Prevention and early detection of vascular complications of diabetesBMJ 2006; 333 doi: https://doi.org/10.1136/bmj.38922.650521.80 (Published 31 August 2006) Cite this as: BMJ 2006;333:475
- Sally M Marshall, professor of diabetes (firstname.lastname@example.org)1,
- Allan Flyvbjerg, professor in experimental medical research2
- 1 Diabetes Research Group, Medical School, University of Newcastle upon Tyne, Newcastle upon Tyne NE2 4HH
- 2 University of Aarhus, Denmark, DK 8000
- Correspondence to: S M Marshall
Diabetes reduces life expectancy by five to 10 years. Premature cardiovascular disease is the most common cause of morbidity and mortality, but the microvascular complications specific to diabetes (box 1) are also contributory factors. Diabetes is the most common reason for renal replacement therapy worldwide, the most common cause of blindness in the under 65s, and the most common cause of non-traumatic amputation. With our current knowledge, most of these devastating events could be prevented or delayed, or their impact minimised. This review focuses on the prevention, early detection, and initial management of the vascular complications of diabetes in adults.
Why are the complications of diabetes important?
Complications are common and the cost to the individual and society is enormous. The onset of complications reduces quality of life, particularly when both microvascular and macrovascular disease are present.w1 The CODE-2 study gathered data on 7000 people with type 2 diabetes from eight European studies—72% had at least one complication and 24% had both (microvascular and macrovascular) complications.w2 Over six months, 13% of the patients were admitted to hospital for a mean of 23 days. The estimated average yearly cost per patient was €2834 (£1934, $3585); 55% of this cost was attributable to hospital admissions and only 7% to the cost of insulin and oral drugs for lowering glucose.1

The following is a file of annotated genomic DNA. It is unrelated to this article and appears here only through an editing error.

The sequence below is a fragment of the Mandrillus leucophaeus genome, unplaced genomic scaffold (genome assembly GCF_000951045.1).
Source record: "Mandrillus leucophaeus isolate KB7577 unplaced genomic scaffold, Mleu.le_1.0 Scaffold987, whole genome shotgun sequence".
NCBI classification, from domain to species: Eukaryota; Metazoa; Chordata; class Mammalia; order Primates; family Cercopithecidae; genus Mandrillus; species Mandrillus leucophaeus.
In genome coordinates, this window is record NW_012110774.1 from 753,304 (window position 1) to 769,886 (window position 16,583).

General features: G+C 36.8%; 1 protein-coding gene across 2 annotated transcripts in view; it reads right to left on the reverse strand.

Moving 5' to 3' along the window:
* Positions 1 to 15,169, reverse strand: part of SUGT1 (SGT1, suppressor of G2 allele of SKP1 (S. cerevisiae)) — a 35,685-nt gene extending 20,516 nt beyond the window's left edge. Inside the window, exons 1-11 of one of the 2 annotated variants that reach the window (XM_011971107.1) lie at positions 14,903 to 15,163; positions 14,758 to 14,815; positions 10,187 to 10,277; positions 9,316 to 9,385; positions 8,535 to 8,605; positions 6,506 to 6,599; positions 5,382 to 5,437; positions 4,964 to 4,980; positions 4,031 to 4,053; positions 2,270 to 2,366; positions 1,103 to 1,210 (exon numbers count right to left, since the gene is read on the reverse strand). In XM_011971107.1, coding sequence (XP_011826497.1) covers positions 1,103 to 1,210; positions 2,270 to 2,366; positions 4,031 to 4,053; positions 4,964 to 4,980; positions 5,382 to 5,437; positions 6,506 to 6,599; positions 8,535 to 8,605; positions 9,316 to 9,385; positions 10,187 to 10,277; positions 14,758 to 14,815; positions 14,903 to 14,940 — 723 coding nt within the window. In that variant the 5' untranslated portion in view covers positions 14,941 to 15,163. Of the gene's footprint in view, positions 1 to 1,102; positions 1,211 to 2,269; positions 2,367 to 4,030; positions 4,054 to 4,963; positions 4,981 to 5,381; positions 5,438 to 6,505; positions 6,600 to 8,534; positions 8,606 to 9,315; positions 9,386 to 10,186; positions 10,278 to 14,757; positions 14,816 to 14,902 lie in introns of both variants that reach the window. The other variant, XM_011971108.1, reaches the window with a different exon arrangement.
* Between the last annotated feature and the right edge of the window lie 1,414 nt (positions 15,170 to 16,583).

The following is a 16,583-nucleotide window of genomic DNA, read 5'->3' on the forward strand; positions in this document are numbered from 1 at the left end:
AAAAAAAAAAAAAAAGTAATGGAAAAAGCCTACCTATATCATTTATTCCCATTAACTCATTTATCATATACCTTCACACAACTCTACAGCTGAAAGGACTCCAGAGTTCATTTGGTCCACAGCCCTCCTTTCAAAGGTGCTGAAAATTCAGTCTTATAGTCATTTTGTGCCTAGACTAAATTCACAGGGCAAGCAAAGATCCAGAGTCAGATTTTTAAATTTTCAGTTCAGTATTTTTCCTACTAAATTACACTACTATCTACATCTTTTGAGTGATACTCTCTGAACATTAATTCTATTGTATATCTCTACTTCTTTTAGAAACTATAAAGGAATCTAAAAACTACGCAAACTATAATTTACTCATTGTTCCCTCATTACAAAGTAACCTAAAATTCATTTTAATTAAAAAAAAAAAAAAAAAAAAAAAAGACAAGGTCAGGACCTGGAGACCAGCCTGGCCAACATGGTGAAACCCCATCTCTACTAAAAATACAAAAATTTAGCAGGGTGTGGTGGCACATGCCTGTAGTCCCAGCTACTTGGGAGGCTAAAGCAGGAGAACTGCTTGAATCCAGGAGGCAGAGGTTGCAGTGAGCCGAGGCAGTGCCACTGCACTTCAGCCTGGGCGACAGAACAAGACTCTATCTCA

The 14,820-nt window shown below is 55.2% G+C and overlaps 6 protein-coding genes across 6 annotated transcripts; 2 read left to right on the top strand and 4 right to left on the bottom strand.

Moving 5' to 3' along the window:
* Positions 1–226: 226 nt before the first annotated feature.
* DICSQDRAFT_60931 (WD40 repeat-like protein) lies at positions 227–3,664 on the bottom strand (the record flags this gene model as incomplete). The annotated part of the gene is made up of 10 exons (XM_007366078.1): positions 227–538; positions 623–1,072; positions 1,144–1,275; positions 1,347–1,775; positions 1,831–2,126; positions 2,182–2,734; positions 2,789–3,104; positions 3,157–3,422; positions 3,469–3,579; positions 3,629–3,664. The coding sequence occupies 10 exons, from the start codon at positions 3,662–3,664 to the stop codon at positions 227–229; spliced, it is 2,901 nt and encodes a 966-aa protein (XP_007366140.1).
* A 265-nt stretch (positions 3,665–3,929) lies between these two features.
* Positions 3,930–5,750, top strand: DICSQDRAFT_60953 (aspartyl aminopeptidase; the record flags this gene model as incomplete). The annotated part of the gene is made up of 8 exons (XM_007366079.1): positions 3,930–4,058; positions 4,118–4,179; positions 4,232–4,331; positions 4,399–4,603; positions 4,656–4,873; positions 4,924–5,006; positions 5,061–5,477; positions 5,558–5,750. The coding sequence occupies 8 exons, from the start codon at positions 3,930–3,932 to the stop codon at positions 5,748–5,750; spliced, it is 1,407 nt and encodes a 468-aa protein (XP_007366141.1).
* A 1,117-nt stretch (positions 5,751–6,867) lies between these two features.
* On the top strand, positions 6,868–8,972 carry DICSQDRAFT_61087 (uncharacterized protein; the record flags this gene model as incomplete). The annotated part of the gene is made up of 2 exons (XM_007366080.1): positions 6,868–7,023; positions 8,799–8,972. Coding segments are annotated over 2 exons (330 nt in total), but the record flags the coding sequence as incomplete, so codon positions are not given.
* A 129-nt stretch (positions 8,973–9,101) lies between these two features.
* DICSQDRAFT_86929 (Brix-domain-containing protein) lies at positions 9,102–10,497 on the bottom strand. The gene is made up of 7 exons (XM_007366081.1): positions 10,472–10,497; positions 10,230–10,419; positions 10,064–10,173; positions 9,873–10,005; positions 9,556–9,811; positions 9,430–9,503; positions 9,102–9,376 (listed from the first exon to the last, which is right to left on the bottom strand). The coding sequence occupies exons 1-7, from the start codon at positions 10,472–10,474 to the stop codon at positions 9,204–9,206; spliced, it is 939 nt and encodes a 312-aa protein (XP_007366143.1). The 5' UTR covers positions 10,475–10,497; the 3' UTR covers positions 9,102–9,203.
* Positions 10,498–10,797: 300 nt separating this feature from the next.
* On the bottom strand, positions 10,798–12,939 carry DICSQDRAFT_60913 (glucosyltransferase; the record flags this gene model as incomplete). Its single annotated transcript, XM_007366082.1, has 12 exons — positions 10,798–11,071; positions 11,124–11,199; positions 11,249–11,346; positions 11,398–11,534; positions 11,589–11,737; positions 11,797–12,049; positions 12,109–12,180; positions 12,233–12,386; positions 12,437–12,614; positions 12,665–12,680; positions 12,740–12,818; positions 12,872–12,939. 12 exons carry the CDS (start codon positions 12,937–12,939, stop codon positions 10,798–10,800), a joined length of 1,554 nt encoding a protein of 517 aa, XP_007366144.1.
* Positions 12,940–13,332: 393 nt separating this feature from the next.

Who develops complications?
The risk of developing complications is variable (table 1). For nephropathy, in particular, a strong but unknown genetic influence exists. The duration of diabetes, glycaemic control, and hypertension are the strongest risk factors for microvascular disease; smoking, blood pressure, lipids, and albuminuria are the strongest risk factors for macrovascular disease.
Excess mortality from cardiovascular disease is seen in all age groups, particularly in young people with type 1 diabetes (box 2), and is exacerbated by social …